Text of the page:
Let’s start by talking about what Walking Dead is not.
It is not an action show. It is not a show about zombies. Or zombie killing. Or human killing. Or any killing of any kind, for that matter. It is not about gross, gratuitous scenes of flesh being torn from people’s bones.
Here’s what The Walking Dead is:
A riveting but deliberately slow-moving, character-driven story about extreme survival and what happens to people and civilization as a whole when by some remarkable set of circumstances, they are forced to deal with the reality of the possible extinction of the human race. It’s a story about human emotion in the most trying times imaginable.
That’s it, folks. Everything else is just window dressing, bones threw at the zombie-addicted masses who are no different than the Romans in the Colosseum clamoring for more blood. Sooner or later, the writers are going to have Rick and Daryl go on a zombie-killing spree then turn around and go …
And they’ll be right to do it. The typical rabid fans of Walking Dead are both ridiculously loyal but also silly in their over-inflated expectations. They complained last year with how slow the whole farmhouse season played out, but seemed more content with this whole prison season. Why? What changed?
Last year everyone complained because they were stuck at Hershel’s farm for a whole season and didn’t really do anything. Weren’t they basically cooped up at the prison this whole year with an occasional run to Woodbury or a peace negotiation somewhere in between?
There was one change — the Governor and the whole Woodbury angle, so that must have been what made it better, right? Well no, apparently not, since fans were pissed off that the Governor was watered down from the comic book (which I’ve never read, but always consider getting into it) and that David Morrisey wasn’t very convincing. What else do they want? I spent much of this season trying to figure the Governor out, and along the way, I found myself getting a little bored with his act of talking about of both sides of his mouth while successfully cloaking his clearly insane side.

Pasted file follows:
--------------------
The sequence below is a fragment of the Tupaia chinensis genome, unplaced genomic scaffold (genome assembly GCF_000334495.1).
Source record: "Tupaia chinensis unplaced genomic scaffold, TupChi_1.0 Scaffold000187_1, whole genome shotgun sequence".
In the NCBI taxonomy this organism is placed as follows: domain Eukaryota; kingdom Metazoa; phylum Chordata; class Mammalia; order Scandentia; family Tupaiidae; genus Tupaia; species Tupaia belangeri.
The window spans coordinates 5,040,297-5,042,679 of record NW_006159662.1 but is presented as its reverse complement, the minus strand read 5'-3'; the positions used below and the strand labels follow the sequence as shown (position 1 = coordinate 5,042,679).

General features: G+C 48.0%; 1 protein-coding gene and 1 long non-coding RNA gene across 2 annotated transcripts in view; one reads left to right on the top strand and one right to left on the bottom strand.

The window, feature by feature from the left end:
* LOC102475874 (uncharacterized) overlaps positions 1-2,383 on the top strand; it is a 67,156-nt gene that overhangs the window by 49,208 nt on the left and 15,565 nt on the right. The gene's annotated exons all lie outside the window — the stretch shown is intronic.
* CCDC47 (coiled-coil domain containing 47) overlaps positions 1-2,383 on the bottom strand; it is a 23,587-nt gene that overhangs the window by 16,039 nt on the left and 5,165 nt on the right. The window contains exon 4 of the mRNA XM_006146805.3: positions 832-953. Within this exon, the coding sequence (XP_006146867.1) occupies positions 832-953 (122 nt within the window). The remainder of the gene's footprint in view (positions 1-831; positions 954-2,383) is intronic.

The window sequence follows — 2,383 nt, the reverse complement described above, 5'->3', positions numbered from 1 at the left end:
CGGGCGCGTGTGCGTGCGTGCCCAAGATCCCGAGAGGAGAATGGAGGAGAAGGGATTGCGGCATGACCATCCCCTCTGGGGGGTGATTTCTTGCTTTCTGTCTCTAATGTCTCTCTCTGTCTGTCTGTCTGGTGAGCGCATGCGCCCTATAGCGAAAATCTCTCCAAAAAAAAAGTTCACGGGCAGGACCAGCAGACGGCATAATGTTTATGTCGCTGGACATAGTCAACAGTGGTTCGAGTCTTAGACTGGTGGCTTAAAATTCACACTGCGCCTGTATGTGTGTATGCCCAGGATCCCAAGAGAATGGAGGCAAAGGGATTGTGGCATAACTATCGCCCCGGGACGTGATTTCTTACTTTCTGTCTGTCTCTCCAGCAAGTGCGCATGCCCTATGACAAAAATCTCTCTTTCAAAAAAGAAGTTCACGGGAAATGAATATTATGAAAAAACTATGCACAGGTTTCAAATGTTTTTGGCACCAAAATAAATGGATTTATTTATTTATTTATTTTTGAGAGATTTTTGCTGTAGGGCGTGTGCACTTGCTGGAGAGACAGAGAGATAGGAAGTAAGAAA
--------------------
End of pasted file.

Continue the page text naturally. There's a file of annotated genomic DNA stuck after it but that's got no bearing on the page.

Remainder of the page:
But once he was able to let his freak flag fly when he became obsessed both with keeping Andrea in the fold and exacting revenge on Michone, I was in. Now that he decided to just slaughter his own people, I’m even more on board with the Governor. His true self — a maniacal, crazy, delusional, power-hungry d-bag — is much more interesting than his fake-@ss benevolent leader of a utopia of zombie apocalypse survivors. We always knew he was crazy. We just didn’t know how crazy he actually was. Now we do, and the answer is, “very, very crazy.” So he’s fun.
But the die-hards will probably fight you on this and say die-hard things like, “If you think that’s crazy, wait til I completely spoil next season and tell you what he does next!” which is the equivalent of forcing you at gunpoint to read the last page of a book you just started. Why are fans of the book being such hipster pricks about the whole Governor thing?
TV is different from movies, it’s a slow burn of weeks, months and if you’re lucky, years of action condensed from a format that you could have banged out in a week or two if you really wanted to. So you’re ahead of the rest of us, and you think you know what’s coming. Congratulations. But stop trying to ruin it for the rest of us who actually like one of TV’s best shows, enjoy its pacing and believe that the senseless killing of innocent zombies isn’t necessary to make this show successful, or more to the point, likeable.
Some of us like it just the way it is, thank you.